US stocks rallied sharply Friday, with the Dow industrials closing above 14,000 for the first time since October 2007 following a positive US jobs report.
The Dow Jones Industrial Average closed at 14,009.79, up 149.21 points (1.08 percent).
The broad-based S&P 500 finished at 1,513.17, up 15.06 (1.01 percent), while the tech-heavy Nasdaq Composite jumped 36.97 points (1.18 percent) to 3,179.10.
The Dow's breakthrough of the psychological 14,000 barrier followed a January US monthly jobs report that catalyzed markets.
The report showed employers added 157,000 jobs in January, fewer than expected, and the jobless rate inched up to 7.9 percent.
But revised data for all of 2012 heartened markets, with net job growth at an average of 181,000 a month, up from a prior estimate of 153,000.
The all-time Dow closing high was 14,164.53 on October 9, 2007.
The revisions to the 2012 jobs data "highlight even more how remarkably resilient the US labor market has been over the last two quarters," said Harm Bandholz of UniCredit.
The rally also came on the heels of corporate earnings reports that for the most part have either met or exceeded expectations.
All but two of the Dow's 30 blue-chip stocks rose: pharmaceutical giant Merck and computer maker Hewlett-Packard.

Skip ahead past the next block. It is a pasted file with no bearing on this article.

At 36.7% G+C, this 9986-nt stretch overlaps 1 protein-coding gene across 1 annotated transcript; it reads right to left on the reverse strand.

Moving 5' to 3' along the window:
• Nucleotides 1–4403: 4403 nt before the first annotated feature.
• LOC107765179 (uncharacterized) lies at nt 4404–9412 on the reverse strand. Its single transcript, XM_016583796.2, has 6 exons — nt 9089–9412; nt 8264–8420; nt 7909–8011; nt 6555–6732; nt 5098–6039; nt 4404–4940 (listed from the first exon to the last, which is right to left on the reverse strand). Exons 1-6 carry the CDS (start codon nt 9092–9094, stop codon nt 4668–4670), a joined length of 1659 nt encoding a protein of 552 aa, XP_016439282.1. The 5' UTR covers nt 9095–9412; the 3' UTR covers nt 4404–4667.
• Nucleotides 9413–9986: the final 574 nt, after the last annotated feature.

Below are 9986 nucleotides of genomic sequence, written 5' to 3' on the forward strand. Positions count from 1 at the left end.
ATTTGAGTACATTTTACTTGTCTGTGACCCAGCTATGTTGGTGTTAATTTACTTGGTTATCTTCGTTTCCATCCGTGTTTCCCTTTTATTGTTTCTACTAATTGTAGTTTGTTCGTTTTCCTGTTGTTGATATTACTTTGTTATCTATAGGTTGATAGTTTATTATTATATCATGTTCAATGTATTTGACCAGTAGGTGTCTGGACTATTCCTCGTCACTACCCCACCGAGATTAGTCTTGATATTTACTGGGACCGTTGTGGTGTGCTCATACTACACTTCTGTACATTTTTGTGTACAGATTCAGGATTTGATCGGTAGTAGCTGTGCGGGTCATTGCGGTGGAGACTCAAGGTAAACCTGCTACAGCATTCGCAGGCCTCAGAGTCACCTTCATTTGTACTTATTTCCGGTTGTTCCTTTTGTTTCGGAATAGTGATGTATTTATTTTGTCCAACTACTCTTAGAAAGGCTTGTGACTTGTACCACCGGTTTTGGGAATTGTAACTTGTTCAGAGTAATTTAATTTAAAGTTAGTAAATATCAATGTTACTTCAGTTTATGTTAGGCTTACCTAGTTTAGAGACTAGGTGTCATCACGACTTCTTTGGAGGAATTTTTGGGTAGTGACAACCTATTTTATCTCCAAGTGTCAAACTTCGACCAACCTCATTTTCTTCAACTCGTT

Among the Dow's biggest gainers were Bank of America (up 3.5 percent), United Technologies (up 2.6 percent), as well as telecoms AT&T (up 2.1 percent) and Verizon Communications (up 2.2 percent).
Oil company Chevron gained 1.2 percent on encouraging earnings and a modest rise in year-over-year output.
ExxonMobil edged up 0.1 percent. Despite reporting its best annual profits since 2008, fourth-quarter output fell below the year-ago level.
Merck fell 3.3 percent after pushing back the time-frame for seeking approval for a much-anticipated osteoporosis drug.
Hewlett-Packard slipped 0.3 percent after announcing it was closing an 1,100-employee site in Germany.
Anheuser-Busch InBev picked up 4.2 percent one day after the Department of Justice sued to block the company's takeover of Mexican brewer Grupo Modelo.
Computer company Dell jumped 3 percent amid talk that its plan to take itself private could be announced next week.
Pfizer's animal-health unit Zoetis soared 19.27 percent to $31.01 in its market debut, the biggest since Facebook's May 2012 initial public offering. The Zoetis IPO raised $2.24 billion.
Bond prices fell. The yield on the 10-year US Treasury rose to 2.01 percent from 1.99 late Thursday, while the 30-year jumped to 3.21 percent from 3.17. Bond prices and yields move inversely.